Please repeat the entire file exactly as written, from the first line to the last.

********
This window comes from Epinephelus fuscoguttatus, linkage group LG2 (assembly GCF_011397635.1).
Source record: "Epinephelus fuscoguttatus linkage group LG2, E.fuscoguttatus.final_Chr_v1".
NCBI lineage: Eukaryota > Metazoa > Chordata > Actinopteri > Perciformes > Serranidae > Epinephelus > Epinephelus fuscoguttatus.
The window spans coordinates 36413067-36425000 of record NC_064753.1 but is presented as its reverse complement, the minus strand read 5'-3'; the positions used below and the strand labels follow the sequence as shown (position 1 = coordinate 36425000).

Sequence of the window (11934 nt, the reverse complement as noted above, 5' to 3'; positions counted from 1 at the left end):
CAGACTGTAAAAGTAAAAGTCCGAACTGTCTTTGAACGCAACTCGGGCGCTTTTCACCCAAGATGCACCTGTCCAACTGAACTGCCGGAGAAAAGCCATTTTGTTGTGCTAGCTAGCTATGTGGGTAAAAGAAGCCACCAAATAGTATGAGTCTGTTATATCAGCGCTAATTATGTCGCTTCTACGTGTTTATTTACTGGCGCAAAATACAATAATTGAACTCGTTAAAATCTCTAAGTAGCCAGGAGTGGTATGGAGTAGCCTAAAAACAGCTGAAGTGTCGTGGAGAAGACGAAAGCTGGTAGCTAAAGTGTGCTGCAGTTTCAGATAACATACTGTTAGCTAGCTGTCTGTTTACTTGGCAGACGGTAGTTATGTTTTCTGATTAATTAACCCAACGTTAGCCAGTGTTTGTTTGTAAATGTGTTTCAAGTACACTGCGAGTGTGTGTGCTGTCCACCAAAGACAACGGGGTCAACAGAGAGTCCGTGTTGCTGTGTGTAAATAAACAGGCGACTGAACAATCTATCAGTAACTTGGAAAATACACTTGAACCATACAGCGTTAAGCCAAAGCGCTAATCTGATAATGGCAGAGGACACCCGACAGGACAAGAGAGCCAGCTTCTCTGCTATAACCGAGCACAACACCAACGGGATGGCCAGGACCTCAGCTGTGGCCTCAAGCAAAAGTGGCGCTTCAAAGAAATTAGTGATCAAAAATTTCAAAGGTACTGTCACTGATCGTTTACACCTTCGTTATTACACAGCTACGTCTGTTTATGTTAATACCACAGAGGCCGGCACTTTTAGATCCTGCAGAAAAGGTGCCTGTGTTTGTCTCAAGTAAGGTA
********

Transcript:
This window comes from Epinephelus fuscoguttatus, linkage group LG2 (assembly GCF_011397635.1).
Source record: "Epinephelus fuscoguttatus linkage group LG2, E.fuscoguttatus.final_Chr_v1".
NCBI lineage: Eukaryota > Metazoa > Chordata > Actinopteri > Perciformes > Serranidae > Epinephelus > Epinephelus fuscoguttatus.
The window spans coordinates 36413067-36425000 of record NC_064753.1 but is presented as its reverse complement, the minus strand read 5'-3'; the positions used below and the strand labels follow the sequence as shown (position 1 = coordinate 36425000).

Sequence of the window (11934 nt, the reverse complement as noted above, 5' to 3'; positions counted from 1 at the left end):
CAGACTGTAAAAGTAAAAGTCCGAACTGTCTTTGAACGCAACTCGGGCGCTTTTCACCCAAGATGCACCTGTCCAACTGAACTGCCGGAGAAAAGCCATTTTGTTGTGCTAGCTAGCTATGTGGGTAAAAGAAGCCACCAAATAGTATGAGTCTGTTATATCAGCGCTAATTATGTCGCTTCTACGTGTTTATTTACTGGCGCAAAATACAATAATTGAACTCGTTAAAATCTCTAAGTAGCCAGGAGTGGTATGGAGTAGCCTAAAAACAGCTGAAGTGTCGTGGAGAAGACGAAAGCTGGTAGCTAAAGTGTGCTGCAGTTTCAGATAACATACTGTTAGCTAGCTGTCTGTTTACTTGGCAGACGGTAGTTATGTTTTCTGATTAATTAACCCAACGTTAGCCAGTGTTTGTTTGTAAATGTGTTTCAAGTACACTGCGAGTGTGTGTGCTGTCCACCAAAGACAACGGGGTCAACAGAGAGTCCGTGTTGCTGTGTGTAAATAAACAGGCGACTGAACAATCTATCAGTAACTTGGAAAATACACTTGAACCATACAGCGTTAAGCCAAAGCGCTAATCTGATAATGGCAGAGGACACCCGACAGGACAAGAGAGCCAGCTTCTCTGCTATAACCGAGCACAACACCAACGGGATGGCCAGGACCTCAGCTGTGGCCTCAAGCAAAAGTGGCGCTTCAAAGAAATTAGTGATCAAAAATTTCAAAGGTACTGTCACTGATCGTTTACACCTTCGTTATTACACAGCTACGTCTGTTTATGTTAATACCACAGAGGCCGGCACTTTTAGATCCTGCAGAAAAGGTGCCTGTGTTTGTCTCAAGTAAGGTA